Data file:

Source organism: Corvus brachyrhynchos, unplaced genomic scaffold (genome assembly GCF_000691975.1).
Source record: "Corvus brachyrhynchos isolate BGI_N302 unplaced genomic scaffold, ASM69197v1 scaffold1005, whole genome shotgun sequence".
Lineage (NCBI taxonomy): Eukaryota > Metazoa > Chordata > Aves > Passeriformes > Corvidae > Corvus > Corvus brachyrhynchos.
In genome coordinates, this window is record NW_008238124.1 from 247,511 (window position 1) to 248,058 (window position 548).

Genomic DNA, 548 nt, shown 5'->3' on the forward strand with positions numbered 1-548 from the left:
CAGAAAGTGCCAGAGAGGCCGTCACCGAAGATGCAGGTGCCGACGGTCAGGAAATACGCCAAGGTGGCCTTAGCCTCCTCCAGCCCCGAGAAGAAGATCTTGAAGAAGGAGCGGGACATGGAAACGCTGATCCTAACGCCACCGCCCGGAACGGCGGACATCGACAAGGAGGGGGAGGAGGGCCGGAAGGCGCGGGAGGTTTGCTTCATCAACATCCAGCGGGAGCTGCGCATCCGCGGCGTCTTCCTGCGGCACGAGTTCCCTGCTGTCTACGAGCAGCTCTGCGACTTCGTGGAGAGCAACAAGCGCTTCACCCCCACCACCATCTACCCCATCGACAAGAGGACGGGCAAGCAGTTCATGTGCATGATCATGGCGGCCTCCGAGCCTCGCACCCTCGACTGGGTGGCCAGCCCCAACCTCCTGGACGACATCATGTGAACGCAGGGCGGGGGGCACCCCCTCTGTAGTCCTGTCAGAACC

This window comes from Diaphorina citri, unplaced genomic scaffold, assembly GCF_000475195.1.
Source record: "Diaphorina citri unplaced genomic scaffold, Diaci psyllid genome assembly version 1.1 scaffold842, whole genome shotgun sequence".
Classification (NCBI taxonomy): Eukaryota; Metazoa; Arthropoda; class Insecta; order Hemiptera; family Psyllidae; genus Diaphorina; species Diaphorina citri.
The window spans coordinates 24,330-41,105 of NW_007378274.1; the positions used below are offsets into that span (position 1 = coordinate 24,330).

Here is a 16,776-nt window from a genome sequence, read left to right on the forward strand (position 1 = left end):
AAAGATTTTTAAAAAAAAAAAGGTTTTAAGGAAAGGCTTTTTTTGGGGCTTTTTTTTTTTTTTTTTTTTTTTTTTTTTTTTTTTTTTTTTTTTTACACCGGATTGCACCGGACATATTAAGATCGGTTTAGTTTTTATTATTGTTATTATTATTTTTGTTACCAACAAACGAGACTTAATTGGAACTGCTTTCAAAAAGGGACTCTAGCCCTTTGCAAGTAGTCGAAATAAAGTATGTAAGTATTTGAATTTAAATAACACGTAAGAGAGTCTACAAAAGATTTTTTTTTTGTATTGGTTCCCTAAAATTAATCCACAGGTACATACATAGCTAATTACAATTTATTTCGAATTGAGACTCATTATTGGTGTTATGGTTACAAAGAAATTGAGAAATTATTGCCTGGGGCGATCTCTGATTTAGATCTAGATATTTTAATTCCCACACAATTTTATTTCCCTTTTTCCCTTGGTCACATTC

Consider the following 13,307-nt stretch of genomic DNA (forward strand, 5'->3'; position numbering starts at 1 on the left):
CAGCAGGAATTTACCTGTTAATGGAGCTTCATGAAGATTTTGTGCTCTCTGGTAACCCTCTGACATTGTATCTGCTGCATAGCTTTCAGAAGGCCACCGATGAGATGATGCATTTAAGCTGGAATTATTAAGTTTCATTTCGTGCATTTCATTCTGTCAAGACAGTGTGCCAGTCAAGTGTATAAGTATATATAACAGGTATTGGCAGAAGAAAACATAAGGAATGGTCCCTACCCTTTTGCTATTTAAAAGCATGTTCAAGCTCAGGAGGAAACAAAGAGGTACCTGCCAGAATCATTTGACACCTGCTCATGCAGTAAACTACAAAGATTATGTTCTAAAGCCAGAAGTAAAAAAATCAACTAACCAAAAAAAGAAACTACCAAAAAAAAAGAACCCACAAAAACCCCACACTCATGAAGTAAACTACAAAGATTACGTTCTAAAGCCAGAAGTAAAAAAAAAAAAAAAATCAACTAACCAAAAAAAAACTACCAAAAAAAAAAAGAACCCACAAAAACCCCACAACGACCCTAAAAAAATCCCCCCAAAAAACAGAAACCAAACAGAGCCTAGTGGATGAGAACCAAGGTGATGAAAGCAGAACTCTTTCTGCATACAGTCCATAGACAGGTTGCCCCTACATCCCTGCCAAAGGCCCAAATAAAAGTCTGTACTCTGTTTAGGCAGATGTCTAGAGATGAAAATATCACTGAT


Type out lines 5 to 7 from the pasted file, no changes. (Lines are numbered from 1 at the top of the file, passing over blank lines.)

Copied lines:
Genomic DNA, 548 nt, shown 5'->3' on the forward strand with positions numbered 1-548 from the left:
CAGAAAGTGCCAGAGAGGCCGTCACCGAAGATGCAGGTGCCGACGGTCAGGAAATACGCCAAGGTGGCCTTAGCCTCCTCCAGCCCCGAGAAGAAGATCTTGAAGAAGGAGCGGGACATGGAAACGCTGATCCTAACGCCACCGCCCGGAACGGCGGACATCGACAAGGAGGGGGAGGAGGGCCGGAAGGCGCGGGAGGTTTGCTTCATCAACATCCAGCGGGAGCTGCGCATCCGCGGCGTCTTCCTGCGGCACGAGTTCCCTGCTGTCTACGAGCAGCTCTGCGACTTCGTGGAGAGCAACAAGCGCTTCACCCCCACCACCATCTACCCCATCGACAAGAGGACGGGCAAGCAGTTCATGTGCATGATCATGGCGGCCTCCGAGCCTCGCACCCTCGACTGGGTGGCCAGCCCCAACCTCCTGGACGACATCATGTGAACGCAGGGCGGGGGGCACCCCCTCTGTAGTCCTGTCAGAACC

This window comes from Diaphorina citri, unplaced genomic scaffold, assembly GCF_000475195.1.